PART 1 of 2
February 9, 2010
a secret, hiding in plain sight, that every American should know about.
Your life may depend on it.
In the mid-1990's, wolves were "re-introduced" to areas of the West under the auspices of the United States Fish and Wildlife Service in accordance with the "Endangered Species Act".
I will digress here for a moment and explain why quotes are used around the word "re-introduced". The word re-introduced means to bring back a species indigenous to the area from which it has disappeared or is in danger of becoming extinct.
The wolf indigenous to most parts of the West is called the Timber Wolf or Gray Wolf (canis lupus irremotus). The male of these species, on average, is about 75 lbs; the female is smaller as is usual with most species.
In hearing about wolves invading Idaho, which has the largest contiguous wilderness area of any state in the lower 48, I kept hearing stories about huge animals. One gent told me that a wolf crossed the road in front of his pickup and stood as tall as the hood. I rather discounted it as the proverbial "fish story" where the fish gets bigger with each telling of the story. What he was describing was one big animal considering his pickup was a 4x4.
I would learn that he wasn't telling a "fish story." The wolf brought in and turned loose in the Yellowstone National Park and other parts of central Idaho is the Canadian Gray Wolf. If this article is correct, the species of wolf imported is the canis lupus occidentallis or MacKenzie Valley Wolf, a large wolf from Western Canada. One website states that this wolf was imported from Alberta. In searching, there is the canis lupus columbianus, a large wolf found in Yukon, British Columbia and Alberta. Another, canis lupus griseoalbus, is a large wolf found in Alberta, Saskatchewan and Manitoba. Whether one or more of these species, what is obvious is that they are not indigenous to the lower 48.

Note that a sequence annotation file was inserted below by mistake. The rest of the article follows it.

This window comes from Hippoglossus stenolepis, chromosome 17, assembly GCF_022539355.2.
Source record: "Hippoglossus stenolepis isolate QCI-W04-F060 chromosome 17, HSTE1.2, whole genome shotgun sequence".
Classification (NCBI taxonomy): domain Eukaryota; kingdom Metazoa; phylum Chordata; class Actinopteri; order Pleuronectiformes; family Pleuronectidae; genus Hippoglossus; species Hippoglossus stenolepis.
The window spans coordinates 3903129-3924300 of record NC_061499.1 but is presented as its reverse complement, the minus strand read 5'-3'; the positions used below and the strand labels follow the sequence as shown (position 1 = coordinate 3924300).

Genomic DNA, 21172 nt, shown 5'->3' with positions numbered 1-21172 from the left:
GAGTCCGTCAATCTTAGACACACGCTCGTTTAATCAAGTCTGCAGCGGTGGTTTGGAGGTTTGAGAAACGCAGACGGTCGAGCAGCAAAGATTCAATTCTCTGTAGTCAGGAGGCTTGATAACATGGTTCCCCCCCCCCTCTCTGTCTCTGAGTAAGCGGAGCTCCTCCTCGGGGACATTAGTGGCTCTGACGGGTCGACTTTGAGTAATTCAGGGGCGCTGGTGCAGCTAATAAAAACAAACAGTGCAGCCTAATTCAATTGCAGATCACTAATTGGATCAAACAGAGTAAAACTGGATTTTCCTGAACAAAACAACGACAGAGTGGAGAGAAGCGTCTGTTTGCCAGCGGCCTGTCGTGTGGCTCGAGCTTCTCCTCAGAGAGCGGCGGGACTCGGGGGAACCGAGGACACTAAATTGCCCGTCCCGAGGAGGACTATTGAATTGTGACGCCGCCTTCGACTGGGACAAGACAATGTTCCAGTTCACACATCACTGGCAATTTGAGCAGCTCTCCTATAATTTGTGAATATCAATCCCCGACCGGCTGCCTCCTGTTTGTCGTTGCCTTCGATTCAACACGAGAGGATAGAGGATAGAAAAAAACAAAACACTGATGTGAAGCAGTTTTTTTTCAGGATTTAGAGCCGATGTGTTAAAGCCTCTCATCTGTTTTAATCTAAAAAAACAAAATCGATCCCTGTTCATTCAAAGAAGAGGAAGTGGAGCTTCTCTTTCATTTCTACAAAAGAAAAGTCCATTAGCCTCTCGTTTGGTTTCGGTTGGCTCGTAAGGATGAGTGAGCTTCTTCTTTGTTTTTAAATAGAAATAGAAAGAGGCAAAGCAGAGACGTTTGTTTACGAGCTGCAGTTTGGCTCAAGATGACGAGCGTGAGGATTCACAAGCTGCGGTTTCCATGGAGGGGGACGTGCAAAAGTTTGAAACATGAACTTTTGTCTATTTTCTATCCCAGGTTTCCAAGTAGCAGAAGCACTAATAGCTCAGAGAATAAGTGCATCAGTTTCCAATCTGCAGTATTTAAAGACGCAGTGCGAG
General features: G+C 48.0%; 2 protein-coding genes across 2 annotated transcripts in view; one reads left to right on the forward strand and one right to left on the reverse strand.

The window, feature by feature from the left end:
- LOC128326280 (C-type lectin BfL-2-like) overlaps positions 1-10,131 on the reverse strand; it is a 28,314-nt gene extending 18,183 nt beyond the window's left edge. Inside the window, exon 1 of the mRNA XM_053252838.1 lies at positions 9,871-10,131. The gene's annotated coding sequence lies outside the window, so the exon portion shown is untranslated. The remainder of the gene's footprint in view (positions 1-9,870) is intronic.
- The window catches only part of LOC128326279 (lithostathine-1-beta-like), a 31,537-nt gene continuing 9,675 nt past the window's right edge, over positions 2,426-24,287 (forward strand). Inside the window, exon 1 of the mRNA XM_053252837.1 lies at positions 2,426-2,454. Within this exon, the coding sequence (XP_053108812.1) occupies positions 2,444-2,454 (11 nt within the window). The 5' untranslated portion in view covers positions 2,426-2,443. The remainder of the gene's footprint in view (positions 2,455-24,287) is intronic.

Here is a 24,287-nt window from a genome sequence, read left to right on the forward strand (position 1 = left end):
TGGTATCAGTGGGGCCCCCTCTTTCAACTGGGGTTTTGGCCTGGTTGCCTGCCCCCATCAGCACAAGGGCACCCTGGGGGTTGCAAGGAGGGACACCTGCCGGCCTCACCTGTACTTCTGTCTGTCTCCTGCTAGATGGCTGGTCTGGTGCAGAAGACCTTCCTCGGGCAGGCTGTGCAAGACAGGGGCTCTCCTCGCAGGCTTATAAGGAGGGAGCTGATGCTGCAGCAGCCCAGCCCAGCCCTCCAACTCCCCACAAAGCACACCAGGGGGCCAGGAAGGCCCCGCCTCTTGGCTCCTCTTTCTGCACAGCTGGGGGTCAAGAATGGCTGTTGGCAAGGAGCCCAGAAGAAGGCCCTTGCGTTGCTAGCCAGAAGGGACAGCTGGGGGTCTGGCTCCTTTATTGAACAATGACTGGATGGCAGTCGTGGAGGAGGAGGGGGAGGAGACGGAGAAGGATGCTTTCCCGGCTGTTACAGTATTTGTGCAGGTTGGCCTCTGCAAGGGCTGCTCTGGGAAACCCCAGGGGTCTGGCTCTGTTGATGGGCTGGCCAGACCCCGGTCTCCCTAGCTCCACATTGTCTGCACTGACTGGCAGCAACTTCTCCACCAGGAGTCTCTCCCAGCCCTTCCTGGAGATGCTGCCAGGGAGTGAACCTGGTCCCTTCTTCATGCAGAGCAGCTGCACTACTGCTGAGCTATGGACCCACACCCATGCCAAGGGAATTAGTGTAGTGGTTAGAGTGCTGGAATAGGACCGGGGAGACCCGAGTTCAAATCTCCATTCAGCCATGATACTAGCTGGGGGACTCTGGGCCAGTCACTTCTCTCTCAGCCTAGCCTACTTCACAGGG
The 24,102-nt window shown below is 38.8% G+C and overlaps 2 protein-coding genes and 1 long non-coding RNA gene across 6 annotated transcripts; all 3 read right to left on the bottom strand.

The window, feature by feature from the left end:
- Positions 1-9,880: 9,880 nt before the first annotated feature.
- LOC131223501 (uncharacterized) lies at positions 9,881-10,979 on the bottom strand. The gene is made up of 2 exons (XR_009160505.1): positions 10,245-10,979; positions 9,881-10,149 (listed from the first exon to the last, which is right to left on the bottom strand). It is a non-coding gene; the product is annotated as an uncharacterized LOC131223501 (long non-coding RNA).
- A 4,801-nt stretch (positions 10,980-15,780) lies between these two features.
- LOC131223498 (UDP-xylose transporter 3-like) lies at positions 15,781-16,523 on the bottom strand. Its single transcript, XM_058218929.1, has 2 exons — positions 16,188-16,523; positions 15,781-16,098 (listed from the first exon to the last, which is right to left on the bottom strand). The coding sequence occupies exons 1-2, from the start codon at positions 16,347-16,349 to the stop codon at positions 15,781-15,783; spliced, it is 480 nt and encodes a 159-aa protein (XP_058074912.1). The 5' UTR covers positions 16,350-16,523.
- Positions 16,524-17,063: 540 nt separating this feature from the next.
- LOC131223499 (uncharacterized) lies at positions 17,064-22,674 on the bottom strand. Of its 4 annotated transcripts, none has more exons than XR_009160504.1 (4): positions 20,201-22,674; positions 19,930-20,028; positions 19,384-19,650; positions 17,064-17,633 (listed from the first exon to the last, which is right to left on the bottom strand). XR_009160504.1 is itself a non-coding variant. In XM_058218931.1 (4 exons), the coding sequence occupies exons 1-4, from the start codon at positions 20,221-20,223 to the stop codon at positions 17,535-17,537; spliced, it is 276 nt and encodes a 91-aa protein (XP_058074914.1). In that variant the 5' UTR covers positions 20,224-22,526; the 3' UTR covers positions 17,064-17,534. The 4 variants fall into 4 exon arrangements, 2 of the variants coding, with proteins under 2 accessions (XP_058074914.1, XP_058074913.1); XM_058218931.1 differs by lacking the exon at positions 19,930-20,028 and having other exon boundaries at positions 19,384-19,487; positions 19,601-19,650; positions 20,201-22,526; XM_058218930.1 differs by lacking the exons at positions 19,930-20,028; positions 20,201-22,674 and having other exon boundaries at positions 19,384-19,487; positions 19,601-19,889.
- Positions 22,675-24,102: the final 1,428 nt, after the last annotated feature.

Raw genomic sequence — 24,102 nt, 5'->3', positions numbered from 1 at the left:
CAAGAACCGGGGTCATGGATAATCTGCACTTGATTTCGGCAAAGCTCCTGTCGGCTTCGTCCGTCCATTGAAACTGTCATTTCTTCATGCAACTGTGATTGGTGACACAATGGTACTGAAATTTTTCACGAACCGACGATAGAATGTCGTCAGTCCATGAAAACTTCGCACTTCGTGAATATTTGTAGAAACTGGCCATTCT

Males, on average, weigh 130 lbs, the females somewhat smaller. These animals are huge, far outweighing any dog but the mastiff breeds. Were they to stand on their hind legs, put their feet on the shoulders of most people, they would be looking down at them!
Let me be perfectly clear; the Canadian Gray Wolf is not indigenous to the lower 48 states. To claim they are a "re-introduction" is not only misleading but purposely misleading.
That would not be the first or last problem with the "re-introduction" of wolves.
In a letter, dated October 3, 1993, Mr. Will Graves of Maryland wrote a letter to Ed Bangs, US Fish and Wildlife Service (USFWS) Project Leader for the introduction of the Canadian Gray, in Helena, MT. Graves, the
"author of “Wolves in Russia: Anxiety Through the Ages,“ has studied wolves for many years. He has traveled to Russia and surrounding nations to gather information, historic documents, etc., to learn more about wolves, their diseases and the impact these animals have had on humans for centuries. This is the basis of his book." (source)
Graves' letter addressed the Draft Environmental Impact Statement (DEIS) presented by Bangs. In his letter, Graves expressed his concerns regarding introducing wolves to the United States period,
"I support Alternative 3, the No Wolf Alternative.